In this file photo, an endangered silverback mountain gorilla from the Nyakamwe-Bihango family yawns within the forest in Virunga national park near Goma in eastern Democratic Republic of Congo, May 3, 2014. (REUTERS/Kenny Katombe/File Photo)
Scientists say changes in the voice box of nonhuman primates over time may have led to human speech.
The researchers said they examined the voice box, also known as the larynx, in 43 different species of primates. Their study showed that humans differ from apes and monkeys because humans lack a structure called a vocal membrane. This contains small, muscular attachments to the vocal cords.
The researchers said humans also lack balloon-like structures called air sacs that may help some apes and monkeys produce loud, deep calls. The air sacs also help the primates avoid hyperventilating, which means to breathe an unusually fast rate.
The scientists said the loss of these tissues resulted in a stable vocal system in humans that was critical to the development, or evolution, of human speech. Such speech permits humans to express thoughts and feelings using clear and complex sounds, the team said.
Humans are primates, as are monkeys and apes. The evolutionary lineage that led to our species, Homo sapiens, split from the one that led to our closest living relatives, chimpanzees, about 6-7 million years ago. The researchers say the voice box changes are believed to have happened after that.
Takeshi Nishimura is with Kyoto University's Center for the Evolutionary Origins of Human Behavior in Japan. He was a lead writer of the study, which recently appeared in the publication Science. Nishimura said the research suggested that complex vocal structures in nonhuman primates can make it difficult to effectively control vibrations.
Another lead researcher, Tecumseh Fitch of Austria’s University of Vienna, added that vocal membranes permit other primates to make louder, higher calls than humans. “But they make voice breaks and noisy vocal irregularity more common," he said.
The larynx is a tube in the throat that is connected to the top of the windpipe and contains the vocal cords. It is used for talking, breathing and swallowing. "The larynx is the organ of voice, which creates the signal we use to sing and speak," Fitch said.
Only living species were included in the study because these soft tissues are not likely to appear in fossils, the remains of ancient life. This means that it is unclear exactly when the changes took place.
Fitch said it is possible the simplified development happened in a human ancestor called Australopithecus, which combined ape-like and human-like elements. Scientists believe Australopithecus first appeared in Africa about 3.85 million years ago.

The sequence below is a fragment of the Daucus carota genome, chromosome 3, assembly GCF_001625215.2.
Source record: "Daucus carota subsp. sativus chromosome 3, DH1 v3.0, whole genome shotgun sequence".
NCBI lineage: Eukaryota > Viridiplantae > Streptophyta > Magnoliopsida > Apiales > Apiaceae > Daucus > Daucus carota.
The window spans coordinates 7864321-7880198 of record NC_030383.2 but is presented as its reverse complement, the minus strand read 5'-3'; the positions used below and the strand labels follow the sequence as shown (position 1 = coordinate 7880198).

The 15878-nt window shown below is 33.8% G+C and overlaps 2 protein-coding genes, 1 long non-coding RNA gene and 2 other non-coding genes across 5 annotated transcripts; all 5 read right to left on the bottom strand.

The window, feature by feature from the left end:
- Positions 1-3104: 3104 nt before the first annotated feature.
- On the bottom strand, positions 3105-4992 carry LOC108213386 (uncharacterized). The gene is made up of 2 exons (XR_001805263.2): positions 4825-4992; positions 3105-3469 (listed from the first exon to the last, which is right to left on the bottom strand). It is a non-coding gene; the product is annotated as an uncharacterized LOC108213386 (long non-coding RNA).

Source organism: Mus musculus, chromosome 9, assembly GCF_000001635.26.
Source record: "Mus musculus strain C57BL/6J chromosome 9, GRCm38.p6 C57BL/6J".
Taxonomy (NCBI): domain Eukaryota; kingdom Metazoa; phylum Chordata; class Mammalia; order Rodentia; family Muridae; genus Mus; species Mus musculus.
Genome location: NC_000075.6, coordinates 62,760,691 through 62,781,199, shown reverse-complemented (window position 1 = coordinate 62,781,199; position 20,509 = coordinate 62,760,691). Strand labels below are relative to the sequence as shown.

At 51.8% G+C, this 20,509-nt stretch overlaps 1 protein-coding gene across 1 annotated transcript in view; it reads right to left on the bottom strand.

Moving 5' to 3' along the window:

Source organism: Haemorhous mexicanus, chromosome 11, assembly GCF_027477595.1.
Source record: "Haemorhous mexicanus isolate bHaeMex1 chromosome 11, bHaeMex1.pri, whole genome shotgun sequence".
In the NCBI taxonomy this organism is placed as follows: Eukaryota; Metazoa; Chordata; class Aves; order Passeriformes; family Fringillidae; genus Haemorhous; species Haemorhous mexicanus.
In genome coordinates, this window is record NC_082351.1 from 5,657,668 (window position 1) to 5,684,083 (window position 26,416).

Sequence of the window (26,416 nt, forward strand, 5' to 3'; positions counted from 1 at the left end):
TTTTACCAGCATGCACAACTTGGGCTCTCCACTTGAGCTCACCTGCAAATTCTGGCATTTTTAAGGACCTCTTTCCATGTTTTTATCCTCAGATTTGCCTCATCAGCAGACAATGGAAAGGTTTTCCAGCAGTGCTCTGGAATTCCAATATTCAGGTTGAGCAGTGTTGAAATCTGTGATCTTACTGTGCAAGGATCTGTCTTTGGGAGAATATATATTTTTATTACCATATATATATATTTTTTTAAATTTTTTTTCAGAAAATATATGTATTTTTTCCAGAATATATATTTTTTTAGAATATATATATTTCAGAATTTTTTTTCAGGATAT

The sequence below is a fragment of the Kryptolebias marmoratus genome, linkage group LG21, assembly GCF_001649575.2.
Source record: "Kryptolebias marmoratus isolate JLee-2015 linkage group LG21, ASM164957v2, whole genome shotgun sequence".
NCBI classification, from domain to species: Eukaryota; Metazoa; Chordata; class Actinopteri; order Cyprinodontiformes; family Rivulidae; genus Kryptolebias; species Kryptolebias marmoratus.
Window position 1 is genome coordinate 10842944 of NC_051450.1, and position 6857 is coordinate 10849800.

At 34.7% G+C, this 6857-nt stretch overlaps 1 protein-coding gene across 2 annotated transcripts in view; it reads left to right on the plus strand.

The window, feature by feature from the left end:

The research team said the changes could have happened later in our ancestor grouping Homo, which first appeared in Africa 2.4 million years ago. Homo sapiens – the primate species human beings belong to – appeared more than 300,000 years ago in Africa.
Fitch noted, however, that while the evolutionary simplification of the larynx was important, it "did not give us speech by itself." He noted that other body developments also mattered for speech over time, including a change in the position of the larynx.
"Speech and language are critically related, but not synonymous," said Harold Gouzoules. He is a primatologist and psychologist at Emory University in Atlanta, Georgia. "Speech is the audible sound-based manner of language expression - and humans, alone among the primates, can produce it," he wrote in a related commentary in Science.
The researchers noted that the increased complexity of human spoken language came as a result of evolutionary simplification.
"I think it's pretty interesting that sometimes in evolution 'less is more,'" Fitch said. He added, “By losing a trait, you might open the door to some new adaptations."
Words in This Story
primate – n. a member of the group of animals that includes monkeys and people
vocal cord – n. folds of skin at the top of your throat that make sounds when air from your lungs moves over them
stable – adj. not likely to change or end suddenly
vibration – n. to shake with small, quick movements
fossil – n. part of an animal or plant that lived a long time ago that has been preserved in rock
synonymous – adj. closely related or connected to something else
audible – adj. able to be heard
adaptation – n. the process or act of changing something to fit a new situation